Dear Isabella Boo-Manchu,
I'm not sure why I'm writing you a letter, you being a cat and thus too haughty to learn to read, but I feel obligated to attempt to explain what is happening here. Tomorrow morning we will go to the vet's office, and you will fall asleep there and not come home again. I know you'll be scared--you've never quite trusted the vet--but I'll be there with you, even holding you in my arms if you'll let me.
I suspect it's hard to believe, but I really am trying to spare you from all these problems you've been suffering over these past few years; these problems that make you hungry all the time but unable to absorb any satisfaction from your food. Having been feral in the beginning, you've never quite trusted me, either. And don't think that I don't recognize that a letter about putting you to sleep isn't really the best forum to make my case. But hear me out.
Remember how you and your brother, Murray, showed up on my doorstep back in 1995 in Long Beach, California, hiding from the giant opossums that gorged off the garbage in the alleyway? You two were so tiny, and while he was ready to blindly trust any one who came by, you were the wary one, making sure it was safe for the two of you before you'd come into my apartment. Even once you were inside, warm and safe (November is chilly, even in Southern California) it took months before you'd let me pet you. But I kept you out of danger, and you have to admit that you liked being able to curl up and nap on the furniture.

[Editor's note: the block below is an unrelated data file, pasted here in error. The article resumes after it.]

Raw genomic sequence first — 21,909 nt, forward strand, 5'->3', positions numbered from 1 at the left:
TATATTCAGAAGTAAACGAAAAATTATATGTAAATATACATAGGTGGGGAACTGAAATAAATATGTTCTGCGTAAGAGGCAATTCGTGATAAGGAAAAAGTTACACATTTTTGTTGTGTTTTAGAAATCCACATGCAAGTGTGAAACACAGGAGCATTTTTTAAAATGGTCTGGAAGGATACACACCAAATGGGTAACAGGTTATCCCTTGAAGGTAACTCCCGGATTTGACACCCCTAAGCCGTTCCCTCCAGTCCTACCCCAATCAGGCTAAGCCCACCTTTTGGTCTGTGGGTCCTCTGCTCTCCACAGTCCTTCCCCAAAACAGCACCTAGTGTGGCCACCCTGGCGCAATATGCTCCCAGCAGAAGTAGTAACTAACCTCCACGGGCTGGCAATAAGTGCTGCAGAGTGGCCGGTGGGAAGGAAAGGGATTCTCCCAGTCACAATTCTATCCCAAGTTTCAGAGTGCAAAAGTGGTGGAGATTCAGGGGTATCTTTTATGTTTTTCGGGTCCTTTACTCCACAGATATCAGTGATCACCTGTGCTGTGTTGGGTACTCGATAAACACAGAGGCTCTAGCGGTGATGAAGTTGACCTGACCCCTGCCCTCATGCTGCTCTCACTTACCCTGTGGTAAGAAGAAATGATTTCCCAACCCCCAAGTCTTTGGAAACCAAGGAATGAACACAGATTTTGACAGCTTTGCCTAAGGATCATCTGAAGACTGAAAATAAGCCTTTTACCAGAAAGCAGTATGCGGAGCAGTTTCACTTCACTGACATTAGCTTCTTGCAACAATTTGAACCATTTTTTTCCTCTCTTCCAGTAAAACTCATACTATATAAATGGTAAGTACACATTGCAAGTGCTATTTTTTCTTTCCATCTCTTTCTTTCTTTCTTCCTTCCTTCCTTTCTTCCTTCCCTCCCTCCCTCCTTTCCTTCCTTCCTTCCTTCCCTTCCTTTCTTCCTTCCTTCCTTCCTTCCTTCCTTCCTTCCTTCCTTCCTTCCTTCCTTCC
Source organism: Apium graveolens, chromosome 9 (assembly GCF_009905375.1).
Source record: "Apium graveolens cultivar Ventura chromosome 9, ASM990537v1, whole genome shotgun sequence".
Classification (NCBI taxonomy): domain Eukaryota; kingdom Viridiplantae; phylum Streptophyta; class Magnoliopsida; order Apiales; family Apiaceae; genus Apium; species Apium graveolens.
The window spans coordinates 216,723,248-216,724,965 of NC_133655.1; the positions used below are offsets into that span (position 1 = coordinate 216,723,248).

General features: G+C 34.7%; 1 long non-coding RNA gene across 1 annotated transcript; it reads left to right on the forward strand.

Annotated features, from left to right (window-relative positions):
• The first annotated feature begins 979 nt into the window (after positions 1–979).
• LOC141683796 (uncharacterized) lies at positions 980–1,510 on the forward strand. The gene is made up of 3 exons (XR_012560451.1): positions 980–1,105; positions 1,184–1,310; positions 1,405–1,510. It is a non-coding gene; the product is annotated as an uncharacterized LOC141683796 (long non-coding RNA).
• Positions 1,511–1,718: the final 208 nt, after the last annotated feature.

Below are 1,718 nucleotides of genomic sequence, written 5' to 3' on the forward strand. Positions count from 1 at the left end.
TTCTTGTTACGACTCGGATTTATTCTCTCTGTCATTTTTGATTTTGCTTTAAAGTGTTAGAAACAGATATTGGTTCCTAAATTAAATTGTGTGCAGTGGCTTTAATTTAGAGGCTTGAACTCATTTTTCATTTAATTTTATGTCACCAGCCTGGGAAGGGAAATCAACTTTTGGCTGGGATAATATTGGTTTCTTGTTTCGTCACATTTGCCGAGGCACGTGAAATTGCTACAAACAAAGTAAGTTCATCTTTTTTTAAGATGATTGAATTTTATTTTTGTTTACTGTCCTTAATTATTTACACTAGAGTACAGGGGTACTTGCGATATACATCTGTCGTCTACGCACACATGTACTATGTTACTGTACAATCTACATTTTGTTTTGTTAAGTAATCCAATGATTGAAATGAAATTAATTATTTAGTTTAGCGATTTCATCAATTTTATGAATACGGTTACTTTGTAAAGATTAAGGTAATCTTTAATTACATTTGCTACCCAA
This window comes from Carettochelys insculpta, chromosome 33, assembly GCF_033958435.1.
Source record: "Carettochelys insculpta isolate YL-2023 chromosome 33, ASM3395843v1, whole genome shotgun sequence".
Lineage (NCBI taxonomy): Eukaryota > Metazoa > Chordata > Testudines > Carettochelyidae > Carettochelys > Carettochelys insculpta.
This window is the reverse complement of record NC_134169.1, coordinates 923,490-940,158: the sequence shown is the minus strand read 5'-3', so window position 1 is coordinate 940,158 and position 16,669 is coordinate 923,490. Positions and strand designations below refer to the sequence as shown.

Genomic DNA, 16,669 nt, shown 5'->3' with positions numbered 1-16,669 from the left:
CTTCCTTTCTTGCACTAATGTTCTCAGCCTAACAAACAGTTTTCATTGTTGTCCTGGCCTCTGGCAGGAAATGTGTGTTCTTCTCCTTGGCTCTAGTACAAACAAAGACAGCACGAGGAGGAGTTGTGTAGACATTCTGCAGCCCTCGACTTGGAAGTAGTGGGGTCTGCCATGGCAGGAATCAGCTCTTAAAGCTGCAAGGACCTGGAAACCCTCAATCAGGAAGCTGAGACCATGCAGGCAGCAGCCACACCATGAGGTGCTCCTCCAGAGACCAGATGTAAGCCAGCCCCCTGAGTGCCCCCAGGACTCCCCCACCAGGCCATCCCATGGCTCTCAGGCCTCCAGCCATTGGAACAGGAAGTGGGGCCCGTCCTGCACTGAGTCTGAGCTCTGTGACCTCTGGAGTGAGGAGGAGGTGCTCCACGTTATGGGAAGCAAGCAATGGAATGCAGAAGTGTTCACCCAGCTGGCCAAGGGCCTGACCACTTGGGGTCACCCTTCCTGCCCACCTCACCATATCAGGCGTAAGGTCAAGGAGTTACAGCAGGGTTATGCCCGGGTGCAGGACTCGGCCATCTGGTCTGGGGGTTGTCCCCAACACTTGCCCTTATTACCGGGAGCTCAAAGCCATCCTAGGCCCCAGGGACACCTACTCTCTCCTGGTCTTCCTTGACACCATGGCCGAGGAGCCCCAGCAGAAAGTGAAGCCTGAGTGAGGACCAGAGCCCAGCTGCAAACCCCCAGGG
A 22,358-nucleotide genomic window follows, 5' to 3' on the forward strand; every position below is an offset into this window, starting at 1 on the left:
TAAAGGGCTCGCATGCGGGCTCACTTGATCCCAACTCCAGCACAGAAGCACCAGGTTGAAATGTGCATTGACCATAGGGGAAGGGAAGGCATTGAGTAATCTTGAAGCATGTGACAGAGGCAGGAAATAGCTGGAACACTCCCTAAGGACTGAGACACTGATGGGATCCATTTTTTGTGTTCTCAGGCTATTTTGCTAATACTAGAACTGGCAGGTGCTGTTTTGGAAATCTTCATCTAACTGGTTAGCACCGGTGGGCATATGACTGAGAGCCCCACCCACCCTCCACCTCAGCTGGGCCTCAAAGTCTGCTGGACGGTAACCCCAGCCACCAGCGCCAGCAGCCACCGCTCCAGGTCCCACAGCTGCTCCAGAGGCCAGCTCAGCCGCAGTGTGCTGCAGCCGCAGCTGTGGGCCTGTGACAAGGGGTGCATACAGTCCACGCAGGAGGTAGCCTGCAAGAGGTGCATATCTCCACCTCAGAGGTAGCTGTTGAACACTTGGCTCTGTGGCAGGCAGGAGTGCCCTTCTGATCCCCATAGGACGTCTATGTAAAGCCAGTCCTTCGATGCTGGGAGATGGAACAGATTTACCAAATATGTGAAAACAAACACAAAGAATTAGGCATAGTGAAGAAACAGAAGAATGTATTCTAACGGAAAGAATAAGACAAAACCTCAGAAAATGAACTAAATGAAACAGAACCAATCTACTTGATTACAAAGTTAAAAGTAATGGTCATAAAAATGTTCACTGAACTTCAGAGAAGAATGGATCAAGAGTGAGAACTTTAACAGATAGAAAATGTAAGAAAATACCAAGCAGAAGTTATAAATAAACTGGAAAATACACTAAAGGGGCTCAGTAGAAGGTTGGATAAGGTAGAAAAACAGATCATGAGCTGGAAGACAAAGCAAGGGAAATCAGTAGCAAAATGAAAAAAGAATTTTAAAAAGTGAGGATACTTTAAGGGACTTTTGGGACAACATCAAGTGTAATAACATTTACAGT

And once we'd moved to Los Angeles (you know, that apartment where you liked to knock all my ironic tsotchke crosses and Madonnas off the shelves every night?), do you remember how you got out one night and I slept on the floor next to the screen door to let you back in when you realized your folly at 3 a.m.? And who hung out with you and brought food to you when you wouldn't come out for three weeks once we got the dog? Yeah, me. And in Seattle when I spaced out and left the door open when we went away for the weekend, that was kind of a cool adventure for you, wasn't it?
Now, I'll concede that once we moved to rural Virginia I could have handled your hunting habits better. But you have to admit that having a living but shocked chipmunk dropped on one's foot would cause just about anybody to scream. And seriously, after you figured out that the bell on your neck was scaring off the birds, how many deaf--thus dead--moles did I bury without comment?
But these past couple of years have been tough. Here--in your 3rd state, 7th city and 9th address by my count--things have not gone so well. While you've become a bona fide lap kitty--and that only took 14 years--you've also been effectively starving to death regardless of how many pills we've given you. And slowly but surely we've had to close off ever greater parts of the house from you, lest you cause havoc. Your life is becoming increasingly circumscribed, and it isn't going to get any better.
So tomorrow morning I am going to do the hardest thing we humans have to do for the animals who have given us so much. I am going to let you go. And I am going to miss you. I hope kitty heaven is cluttered with cans of tuna, and that there you don't need thumbs to get them open.